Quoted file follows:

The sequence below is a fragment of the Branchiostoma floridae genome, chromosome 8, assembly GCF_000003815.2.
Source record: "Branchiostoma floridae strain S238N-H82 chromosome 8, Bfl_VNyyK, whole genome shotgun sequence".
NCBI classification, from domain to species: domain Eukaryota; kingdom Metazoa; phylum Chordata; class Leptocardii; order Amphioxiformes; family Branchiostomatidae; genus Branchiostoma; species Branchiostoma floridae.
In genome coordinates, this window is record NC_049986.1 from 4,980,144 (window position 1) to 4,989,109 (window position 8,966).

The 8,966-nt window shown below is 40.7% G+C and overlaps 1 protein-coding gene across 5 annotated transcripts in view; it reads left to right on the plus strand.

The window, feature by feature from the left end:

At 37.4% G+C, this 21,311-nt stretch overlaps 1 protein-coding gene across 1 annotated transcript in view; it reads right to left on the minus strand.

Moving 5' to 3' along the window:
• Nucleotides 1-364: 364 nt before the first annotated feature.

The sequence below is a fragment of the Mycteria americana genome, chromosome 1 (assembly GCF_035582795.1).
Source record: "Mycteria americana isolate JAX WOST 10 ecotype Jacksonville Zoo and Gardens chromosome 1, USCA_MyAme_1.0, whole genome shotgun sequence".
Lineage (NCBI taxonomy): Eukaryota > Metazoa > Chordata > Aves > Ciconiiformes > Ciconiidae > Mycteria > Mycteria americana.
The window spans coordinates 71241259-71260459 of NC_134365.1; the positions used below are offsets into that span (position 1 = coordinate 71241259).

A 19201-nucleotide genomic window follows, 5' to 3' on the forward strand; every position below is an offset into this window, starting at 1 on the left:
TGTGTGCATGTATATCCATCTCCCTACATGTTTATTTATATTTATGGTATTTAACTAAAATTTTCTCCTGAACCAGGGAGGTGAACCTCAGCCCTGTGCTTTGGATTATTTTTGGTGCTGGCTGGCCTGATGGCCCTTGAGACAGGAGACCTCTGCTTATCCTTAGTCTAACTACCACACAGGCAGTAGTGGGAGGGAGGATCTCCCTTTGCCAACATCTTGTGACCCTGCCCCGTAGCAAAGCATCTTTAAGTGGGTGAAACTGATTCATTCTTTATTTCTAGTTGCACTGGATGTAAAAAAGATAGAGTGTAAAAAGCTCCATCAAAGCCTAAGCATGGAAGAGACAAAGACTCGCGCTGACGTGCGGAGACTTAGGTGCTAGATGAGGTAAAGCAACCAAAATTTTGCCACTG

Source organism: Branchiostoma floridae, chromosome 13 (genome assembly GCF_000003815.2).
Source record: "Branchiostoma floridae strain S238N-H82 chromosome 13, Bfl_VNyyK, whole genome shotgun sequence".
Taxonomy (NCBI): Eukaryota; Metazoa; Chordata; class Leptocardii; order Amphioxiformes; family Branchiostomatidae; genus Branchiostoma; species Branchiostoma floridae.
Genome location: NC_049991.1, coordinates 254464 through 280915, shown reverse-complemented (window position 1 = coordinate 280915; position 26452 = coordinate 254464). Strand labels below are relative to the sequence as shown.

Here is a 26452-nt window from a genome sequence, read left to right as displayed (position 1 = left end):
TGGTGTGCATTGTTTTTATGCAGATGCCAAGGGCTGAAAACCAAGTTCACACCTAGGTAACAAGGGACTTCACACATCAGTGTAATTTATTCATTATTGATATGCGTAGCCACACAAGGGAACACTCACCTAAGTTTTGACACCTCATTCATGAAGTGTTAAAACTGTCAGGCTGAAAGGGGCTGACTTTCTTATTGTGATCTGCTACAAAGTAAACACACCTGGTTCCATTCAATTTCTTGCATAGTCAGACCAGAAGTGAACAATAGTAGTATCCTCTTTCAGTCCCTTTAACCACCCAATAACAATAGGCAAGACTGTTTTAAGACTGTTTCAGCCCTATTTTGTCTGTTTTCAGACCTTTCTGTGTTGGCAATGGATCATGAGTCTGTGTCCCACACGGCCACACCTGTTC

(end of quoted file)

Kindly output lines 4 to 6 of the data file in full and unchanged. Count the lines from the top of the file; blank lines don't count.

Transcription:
In genome coordinates, this window is record NC_049986.1 from 4,980,144 (window position 1) to 4,989,109 (window position 8,966).

The 8,966-nt window shown below is 40.7% G+C and overlaps 1 protein-coding gene across 5 annotated transcripts in view; it reads left to right on the plus strand.

The window, feature by feature from the left end: